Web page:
—Does that mean the retention rate after hiring is high, too?

When it comes to global recruitment, retaining talent is even more difficult than hiring talent. I often hear about cases where someone hired from overseas ends up quitting due to differences in language, culture, or business practices. But Mercari has worked hard to provide an environment where people from all over the world can feel at home and demonstrate their abilities after joining. Thanks to these efforts, the retention rate is about the same for Japanese citizens and non-Japanese citizens.

—What did you do to boost retention?

First, we tackled the language issue. We increased the use of English within the company with the help of the Global Operations Team (GOT), which is our translation and interpretation team, and the Language Education Team (LET), which provides language learning programs.

But we’ve been careful not to make English the “official language” of the company. Just like programming languages, English is just one tool out of many. Our leadership made an active effort to enforce communication guidelines to accommodate both Japanese speakers and English speakers, like posting all messages on the company-wide Slack channels in both languages.

We’ve also proactively worked to incorporate global standards in our HR policies. This is especially the case for our compensation policies; we use a grade system and grade/position-based salary ranges. Sometimes employees from overseas who perhaps aren’t familiar with average pay levels in Japan wonder if they’re really being paid fairly. Instead of just telling them this is how it works in Japan and leaving it at that, we make transparent our framework for evaluation based on objective numbers to clearly indicate how their work is being evaluated.

—Rather than expecting new hires to conform to the organization as it is, you encourage the organization to change as well, right?

Exactly. We’ve also adapted our development practices to follow the standards set by global tech companies. While they’re widespread now, we actually adopted Agile development and the engineering manager system before they were common in Japan.

Thanks to these efforts, we ranked as the top company in perceived developer experience as chosen by engineers for the second year in a row in 2023. Even employees who came to us from major tech companies have said that they actually feel more comfortable working at Mercari because we emphasize our values and employee experience (EX).

Just like we value the UI/UX of our product, we feel really strongly about the EX of our organization. One example of a major initiative is Your Choice, our new work style policy designed to accommodate diversity in how people choose to work. We released this in September 2021. Under this policy, people can choose whether to work remotely or in the office, and even where in the country they live, with the goal of demonstrating greater value and maximizing performance for each individual and the organization.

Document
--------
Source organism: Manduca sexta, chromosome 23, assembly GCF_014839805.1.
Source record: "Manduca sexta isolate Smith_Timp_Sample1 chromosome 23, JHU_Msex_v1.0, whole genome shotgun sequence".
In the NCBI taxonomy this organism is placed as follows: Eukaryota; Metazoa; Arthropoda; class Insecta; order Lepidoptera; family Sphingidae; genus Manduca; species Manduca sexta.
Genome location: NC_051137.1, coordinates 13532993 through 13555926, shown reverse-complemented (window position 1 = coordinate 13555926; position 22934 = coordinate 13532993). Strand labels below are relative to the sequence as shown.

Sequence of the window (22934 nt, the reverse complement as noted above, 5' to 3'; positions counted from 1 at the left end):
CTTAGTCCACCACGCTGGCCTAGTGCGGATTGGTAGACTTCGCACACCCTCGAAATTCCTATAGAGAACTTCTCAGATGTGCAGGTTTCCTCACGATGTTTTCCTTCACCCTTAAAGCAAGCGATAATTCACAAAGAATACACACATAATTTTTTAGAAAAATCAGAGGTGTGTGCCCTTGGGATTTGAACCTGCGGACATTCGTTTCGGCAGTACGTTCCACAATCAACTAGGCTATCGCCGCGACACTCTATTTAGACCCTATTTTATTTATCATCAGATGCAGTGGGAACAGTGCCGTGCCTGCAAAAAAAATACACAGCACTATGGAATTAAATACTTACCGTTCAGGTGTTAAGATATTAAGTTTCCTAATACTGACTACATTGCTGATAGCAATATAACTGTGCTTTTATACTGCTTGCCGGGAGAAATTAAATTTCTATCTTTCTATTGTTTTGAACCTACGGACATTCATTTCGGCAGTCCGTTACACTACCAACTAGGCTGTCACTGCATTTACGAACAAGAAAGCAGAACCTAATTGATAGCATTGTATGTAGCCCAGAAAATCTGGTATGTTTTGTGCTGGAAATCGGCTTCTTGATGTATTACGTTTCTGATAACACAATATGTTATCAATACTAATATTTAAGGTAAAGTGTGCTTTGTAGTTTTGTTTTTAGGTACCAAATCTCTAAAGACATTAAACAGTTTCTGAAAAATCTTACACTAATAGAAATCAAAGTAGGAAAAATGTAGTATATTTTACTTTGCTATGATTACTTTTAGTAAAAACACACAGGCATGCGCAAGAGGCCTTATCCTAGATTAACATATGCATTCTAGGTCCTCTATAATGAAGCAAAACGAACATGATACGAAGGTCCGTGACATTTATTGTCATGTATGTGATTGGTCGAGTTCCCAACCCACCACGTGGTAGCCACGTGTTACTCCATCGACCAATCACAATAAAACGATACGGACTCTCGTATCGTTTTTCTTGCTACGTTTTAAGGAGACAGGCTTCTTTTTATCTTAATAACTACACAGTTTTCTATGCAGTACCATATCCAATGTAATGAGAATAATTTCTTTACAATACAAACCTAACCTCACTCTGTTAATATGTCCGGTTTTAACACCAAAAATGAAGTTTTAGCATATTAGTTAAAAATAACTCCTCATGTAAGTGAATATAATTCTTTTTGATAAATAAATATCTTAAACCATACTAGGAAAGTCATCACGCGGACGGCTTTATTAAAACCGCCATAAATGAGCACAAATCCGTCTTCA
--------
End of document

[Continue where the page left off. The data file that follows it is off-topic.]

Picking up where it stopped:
This policy was brought about by a realization we had during the COVID-19 pandemic: “lifestyle” is a component of diversity, even more than factors like gender or nationality. We realized that each individual has a completely different lifestyle depending on things like where they live or who they live with, and that lifestyle has a significant impact on how they demonstrate our values. Given that, we thought we should allow each individual to choose the work style that allows them to perform at their best, rather than making everyone work from the office every day.

Of course, a policy like this is only effective because the values are such a strong part of the organization. Everyone understands the purpose of this policy and how to use it.

Initiatives and policies like these are what enables us to maintain a high level of employee engagement, as seen by our referral rate: a good 25% of all hires were referred by employees. Our employees, both Japanese and non-Japanese, consistently recommend working at Mercari to those around them.

Providing a safe and secure work environment while encouraging bold challenges

—So you talked about building the foundation for making Mercari a good place to work by adapting the work environment and creating mechanisms. With that foundation, how have you worked to achieve the “unleash the potential in all people” part of Mercari Group’s mission?

The most important thing is encouraging everyone to take on Go Bold challenges. To do so, we’ve made bold promotions and selections for important positions in new businesses and projects, without focusing on traits like nationality or gender.

We’ve also created mechanisms for compensation to make sure we reward people who took on bold challenges and achieved results. As a person grows and has more influence and impact in the organization, their compensation is adjusted to match external/market standards, rather than only internal standards and preset amounts. This enables us to maintain market-competitive compensation.

—What about people who can’t work for a period of time due to various circumstances or constraints?